Cannabis convictions down by 59 per cent in Devon and Cornwall

News Politics

Some progress in the conviction rates for cannabis possession has been seen in Devon and Cornwall, falling from 59% in 2017 compared to 2012. According to the Ministry of Justice, 142 people were found guilty of possession in 2012, compared to 342 people in 2012.

Of those successfully prosecuted by Devon and Cornwall Police in 2017, 103 were given a fine or discharge, while three received prison sentences. Cannabis possession charges made up 22% of the total drugs possession offences Devon and Cornwall Police prosecuted in court.

The decline is the result of a reduction in the use of stop and search taken by Devon and Cornwall police.

However, over 50% of all stop and searches still focus on cannabis possession, and huge disparities in how drugs are policed remain across the country.

Commenting to UKCSC, Jason Reed, Executive Director LEAP UK (Law Enforcement Action Partnership), said: “It’s interesting to see how police forces across England and Wales are taking a lead in progressive policies and stances around cannabis. This week we saw Chief Constable Mike Barton and PCVC Ron Hogg of Durham both go on record to say they support regulating the cannabis market as a way to solve the many problems that come with prohibition.

“The resources and financial arguments for changing the way we deal with cannabis is going to to be a key factor in the national dialogue. The police are being asked to do more, with much less, so these circumstances inevitably result in changing the way we deal with cannabis possession.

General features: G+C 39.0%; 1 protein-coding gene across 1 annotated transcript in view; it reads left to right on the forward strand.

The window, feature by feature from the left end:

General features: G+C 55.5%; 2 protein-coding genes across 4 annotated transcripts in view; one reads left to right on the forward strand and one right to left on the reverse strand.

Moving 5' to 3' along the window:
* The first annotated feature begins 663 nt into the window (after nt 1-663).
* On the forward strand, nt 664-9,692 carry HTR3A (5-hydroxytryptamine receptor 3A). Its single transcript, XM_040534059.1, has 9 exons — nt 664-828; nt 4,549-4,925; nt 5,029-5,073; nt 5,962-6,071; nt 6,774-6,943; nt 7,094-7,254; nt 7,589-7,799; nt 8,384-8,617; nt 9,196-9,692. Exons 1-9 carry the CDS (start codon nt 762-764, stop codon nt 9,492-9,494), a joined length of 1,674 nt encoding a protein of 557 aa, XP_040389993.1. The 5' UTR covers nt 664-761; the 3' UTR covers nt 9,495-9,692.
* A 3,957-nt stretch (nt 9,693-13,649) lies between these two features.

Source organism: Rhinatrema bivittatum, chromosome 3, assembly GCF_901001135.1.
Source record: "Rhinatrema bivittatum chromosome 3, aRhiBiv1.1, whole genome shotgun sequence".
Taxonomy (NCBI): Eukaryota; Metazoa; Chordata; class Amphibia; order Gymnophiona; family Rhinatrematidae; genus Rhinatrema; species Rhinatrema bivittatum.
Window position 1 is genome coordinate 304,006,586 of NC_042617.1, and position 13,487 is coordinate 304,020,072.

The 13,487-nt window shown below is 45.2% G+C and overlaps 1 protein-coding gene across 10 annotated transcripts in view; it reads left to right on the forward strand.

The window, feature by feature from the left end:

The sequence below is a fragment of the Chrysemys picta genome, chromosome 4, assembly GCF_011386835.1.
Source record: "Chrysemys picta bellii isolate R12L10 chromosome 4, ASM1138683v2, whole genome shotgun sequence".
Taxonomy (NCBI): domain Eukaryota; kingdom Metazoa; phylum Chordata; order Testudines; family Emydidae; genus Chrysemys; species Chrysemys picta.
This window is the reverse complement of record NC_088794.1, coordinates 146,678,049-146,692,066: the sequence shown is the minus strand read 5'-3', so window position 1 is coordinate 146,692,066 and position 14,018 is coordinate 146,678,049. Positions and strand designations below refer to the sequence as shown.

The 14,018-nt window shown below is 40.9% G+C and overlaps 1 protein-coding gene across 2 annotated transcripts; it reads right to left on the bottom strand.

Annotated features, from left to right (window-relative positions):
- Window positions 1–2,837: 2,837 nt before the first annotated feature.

“The Police Federation also voted to reexamine our drug policy. This is hugely significant; this indicates that those who are tasked with policing the streets have a clear understanding of how drug law reform works in practice.

“Although we may see some forces maintain the current policy and still seek to enforce the letter of the law, it’s clear to see that more and more in the police are likely to grasp progressive initiatives from this point on.”

 

Jason Reed, LEAP UK

 

Ben Grout, an activist from Plymouth Cannabis Club and the Care In Canna patient collective in Devon, told UKCSC: “From my personal view it feels safer and a lot more people opening up down here. Saying that, the police still targeted an OAP down here, although he did grow in large quantaties.

“Patients-wise our MS patients are working on our counsel members’ ATM. One already want to try balm for artists.

“I don’t see a lot of changes with arrests as it’s always the same few people I know that get done. It’s hard to judge as I keep with people that have the same mindset as me who don’t deal.”
 
Cornwall was the scene of tragedy in 2013 when 17-year-old Edward Thornber committed suicide after he was summoned to court for possessing cannabis worth 50p. The case showed why prohibition does not protect teenagers. With a regulated supply and age ID, Thornber, who dreamed of pursuing a lacrosse career in the US, would never have been subjected to any kind of attention from the police and would not have had to worry about the stigma of being caught with cannabis.
 


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